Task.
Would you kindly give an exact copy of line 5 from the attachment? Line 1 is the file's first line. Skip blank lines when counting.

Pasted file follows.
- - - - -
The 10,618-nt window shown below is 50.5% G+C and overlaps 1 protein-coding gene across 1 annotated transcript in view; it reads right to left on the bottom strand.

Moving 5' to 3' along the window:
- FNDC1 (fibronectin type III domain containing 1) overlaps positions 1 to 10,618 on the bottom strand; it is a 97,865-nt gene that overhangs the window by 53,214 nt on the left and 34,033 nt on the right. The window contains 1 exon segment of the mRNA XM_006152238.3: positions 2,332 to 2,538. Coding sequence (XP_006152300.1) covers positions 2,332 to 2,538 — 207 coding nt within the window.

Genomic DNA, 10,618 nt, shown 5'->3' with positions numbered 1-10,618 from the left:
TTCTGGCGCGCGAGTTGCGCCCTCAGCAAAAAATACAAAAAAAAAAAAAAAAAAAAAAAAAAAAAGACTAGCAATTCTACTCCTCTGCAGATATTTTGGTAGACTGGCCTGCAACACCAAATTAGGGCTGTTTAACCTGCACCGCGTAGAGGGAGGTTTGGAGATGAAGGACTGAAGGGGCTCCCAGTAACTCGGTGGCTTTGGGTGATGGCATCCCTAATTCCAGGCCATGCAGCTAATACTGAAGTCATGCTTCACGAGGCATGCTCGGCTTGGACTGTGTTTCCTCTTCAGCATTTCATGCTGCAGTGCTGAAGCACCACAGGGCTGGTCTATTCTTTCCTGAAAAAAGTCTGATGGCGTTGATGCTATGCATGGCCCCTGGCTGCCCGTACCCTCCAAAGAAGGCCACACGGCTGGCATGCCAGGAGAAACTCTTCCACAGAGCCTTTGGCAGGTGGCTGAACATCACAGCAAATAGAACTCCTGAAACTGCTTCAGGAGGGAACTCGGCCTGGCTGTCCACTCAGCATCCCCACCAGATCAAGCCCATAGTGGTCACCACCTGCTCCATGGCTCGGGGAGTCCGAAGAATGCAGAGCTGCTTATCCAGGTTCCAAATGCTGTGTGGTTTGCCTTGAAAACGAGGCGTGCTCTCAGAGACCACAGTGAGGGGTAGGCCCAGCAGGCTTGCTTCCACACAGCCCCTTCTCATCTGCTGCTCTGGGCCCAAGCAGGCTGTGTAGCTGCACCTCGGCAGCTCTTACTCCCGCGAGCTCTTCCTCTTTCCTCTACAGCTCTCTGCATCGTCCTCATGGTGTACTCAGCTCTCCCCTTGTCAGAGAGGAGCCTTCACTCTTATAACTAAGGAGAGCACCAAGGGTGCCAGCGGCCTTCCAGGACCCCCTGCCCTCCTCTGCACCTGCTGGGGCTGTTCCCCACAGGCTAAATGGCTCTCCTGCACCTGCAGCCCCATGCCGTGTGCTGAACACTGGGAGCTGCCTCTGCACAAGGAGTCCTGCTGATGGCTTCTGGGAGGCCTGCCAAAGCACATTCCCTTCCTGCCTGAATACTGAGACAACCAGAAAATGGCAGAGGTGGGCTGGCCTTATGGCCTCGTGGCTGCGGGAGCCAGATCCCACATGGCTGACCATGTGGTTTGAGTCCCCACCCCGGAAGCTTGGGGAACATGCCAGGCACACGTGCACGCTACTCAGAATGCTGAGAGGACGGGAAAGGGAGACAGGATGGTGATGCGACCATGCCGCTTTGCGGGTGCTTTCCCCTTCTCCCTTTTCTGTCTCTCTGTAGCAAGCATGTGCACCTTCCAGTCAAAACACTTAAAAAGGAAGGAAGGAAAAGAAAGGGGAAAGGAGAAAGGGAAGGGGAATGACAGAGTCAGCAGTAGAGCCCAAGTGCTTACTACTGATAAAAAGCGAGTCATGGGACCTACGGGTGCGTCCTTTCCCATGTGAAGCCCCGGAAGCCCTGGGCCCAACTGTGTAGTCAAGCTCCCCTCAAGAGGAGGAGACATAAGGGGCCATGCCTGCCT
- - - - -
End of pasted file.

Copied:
TTCTGGCGCGCGAGTTGCGCCCTCAGCAAAAAATACAAAAAAAAAAAAAAAAAAAAAAAAAAAAAGACTAGCAATTCTACTCCTCTGCAGATATTTTGGTAGACTGGCCTGCAACACCAAATTAGGGCTGTTTAACCTGCACCGCGTAGAGGGAGGTTTGGAGATGAAGGACTGAAGGGGCTCCCAGTAACTCGGTGGCTTTGGGTGATGGCATCCCTAATTCCAGGCCATGCAGCTAATACTGAAGTCATGCTTCACGAGGCATGCTCGGCTTGGACTGTGTTTCCTCTTCAGCATTTCATGCTGCAGTGCTGAAGCACCACAGGGCTGGTCTATTCTTTCCTGAAAAAAGTCTGATGGCGTTGATGCTATGCATGGCCCCTGGCTGCCCGTACCCTCCAAAGAAGGCCACACGGCTGGCATGCCAGGAGAAACTCTTCCACAGAGCCTTTGGCAGGTGGCTGAACATCACAGCAAATAGAACTCCTGAAACTGCTTCAGGAGGGAACTCGGCCTGGCTGTCCACTCAGCATCCCCACCAGATCAAGCCCATAGTGGTCACCACCTGCTCCATGGCTCGGGGAGTCCGAAGAATGCAGAGCTGCTTATCCAGGTTCCAAATGCTGTGTGGTTTGCCTTGAAAACGAGGCGTGCTCTCAGAGACCACAGTGAGGGGTAGGCCCAGCAGGCTTGCTTCCACACAGCCCCTTCTCATCTGCTGCTCTGGGCCCAAGCAGGCTGTGTAGCTGCACCTCGGCAGCTCTTACTCCCGCGAGCTCTTCCTCTTTCCTCTACAGCTCTCTGCATCGTCCTCATGGTGTACTCAGCTCTCCCCTTGTCAGAGAGGAGCCTTCACTCTTATAACTAAGGAGAGCACCAAGGGTGCCAGCGGCCTTCCAGGACCCCCTGCCCTCCTCTGCACCTGCTGGGGCTGTTCCCCACAGGCTAAATGGCTCTCCTGCACCTGCAGCCCCATGCCGTGTGCTGAACACTGGGAGCTGCCTCTGCACAAGGAGTCCTGCTGATGGCTTCTGGGAGGCCTGCCAAAGCACATTCCCTTCCTGCCTGAATACTGAGACAACCAGAAAATGGCAGAGGTGGGCTGGCCTTATGGCCTCGTGGCTGCGGGAGCCAGATCCCACATGGCTGACCATGTGGTTTGAGTCCCCACCCCGGAAGCTTGGGGAACATGCCAGGCACACGTGCACGCTACTCAGAATGCTGAGAGGACGGGAAAGGGAGACAGGATGGTGATGCGACCATGCCGCTTTGCGGGTGCTTTCCCCTTCTCCCTTTTCTGTCTCTCTGTAGCAAGCATGTGCACCTTCCAGTCAAAACACTTAAAAAGGAAGGAAGGAAAAGAAAGGGGAAAGGAGAAAGGGAAGGGGAATGACAGAGTCAGCAGTAGAGCCCAAGTGCTTACTACTGATAAAAAGCGAGTCATGGGACCTACGGGTGCGTCCTTTCCCATGTGAAGCCCCGGAAGCCCTGGGCCCAACTGTGTAGTCAAGCTCCCCTCAAGAGGAGGAGACATAAGGGGCCATGCCTGCCT